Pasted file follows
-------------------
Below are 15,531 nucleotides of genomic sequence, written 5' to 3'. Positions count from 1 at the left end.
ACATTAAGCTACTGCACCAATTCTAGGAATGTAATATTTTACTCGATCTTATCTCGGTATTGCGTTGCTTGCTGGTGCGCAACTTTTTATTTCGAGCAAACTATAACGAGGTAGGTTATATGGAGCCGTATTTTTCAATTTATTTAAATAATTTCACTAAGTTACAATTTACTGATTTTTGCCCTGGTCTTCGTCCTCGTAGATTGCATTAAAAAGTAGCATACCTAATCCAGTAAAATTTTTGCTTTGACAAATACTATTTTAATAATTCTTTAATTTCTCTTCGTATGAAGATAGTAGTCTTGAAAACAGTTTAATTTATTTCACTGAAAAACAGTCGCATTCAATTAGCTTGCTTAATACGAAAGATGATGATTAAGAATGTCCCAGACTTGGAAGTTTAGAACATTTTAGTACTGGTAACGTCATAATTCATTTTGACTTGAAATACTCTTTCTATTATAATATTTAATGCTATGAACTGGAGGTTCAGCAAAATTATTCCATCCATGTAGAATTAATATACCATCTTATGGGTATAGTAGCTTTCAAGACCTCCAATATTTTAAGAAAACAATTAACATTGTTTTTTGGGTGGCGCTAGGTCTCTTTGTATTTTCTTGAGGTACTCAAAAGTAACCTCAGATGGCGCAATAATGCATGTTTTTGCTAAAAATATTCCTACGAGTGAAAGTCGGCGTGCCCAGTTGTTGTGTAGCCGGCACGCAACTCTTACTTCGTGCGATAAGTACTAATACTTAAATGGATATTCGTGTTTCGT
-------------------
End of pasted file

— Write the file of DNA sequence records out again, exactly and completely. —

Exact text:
Below are 15,531 nucleotides of genomic sequence, written 5' to 3'. Positions count from 1 at the left end.
ACATTAAGCTACTGCACCAATTCTAGGAATGTAATATTTTACTCGATCTTATCTCGGTATTGCGTTGCTTGCTGGTGCGCAACTTTTTATTTCGAGCAAACTATAACGAGGTAGGTTATATGGAGCCGTATTTTTCAATTTATTTAAATAATTTCACTAAGTTACAATTTACTGATTTTTGCCCTGGTCTTCGTCCTCGTAGATTGCATTAAAAAGTAGCATACCTAATCCAGTAAAATTTTTGCTTTGACAAATACTATTTTAATAATTCTTTAATTTCTCTTCGTATGAAGATAGTAGTCTTGAAAACAGTTTAATTTATTTCACTGAAAAACAGTCGCATTCAATTAGCTTGCTTAATACGAAAGATGATGATTAAGAATGTCCCAGACTTGGAAGTTTAGAACATTTTAGTACTGGTAACGTCATAATTCATTTTGACTTGAAATACTCTTTCTATTATAATATTTAATGCTATGAACTGGAGGTTCAGCAAAATTATTCCATCCATGTAGAATTAATATACCATCTTATGGGTATAGTAGCTTTCAAGACCTCCAATATTTTAAGAAAACAATTAACATTGTTTTTTGGGTGGCGCTAGGTCTCTTTGTATTTTCTTGAGGTACTCAAAAGTAACCTCAGATGGCGCAATAATGCATGTTTTTGCTAAAAATATTCCTACGAGTGAAAGTCGGCGTGCCCAGTTGTTGTGTAGCCGGCACGCAACTCTTACTTCGTGCGATAAGTACTAATACTTAAATGGATATTCGTGTTTCGT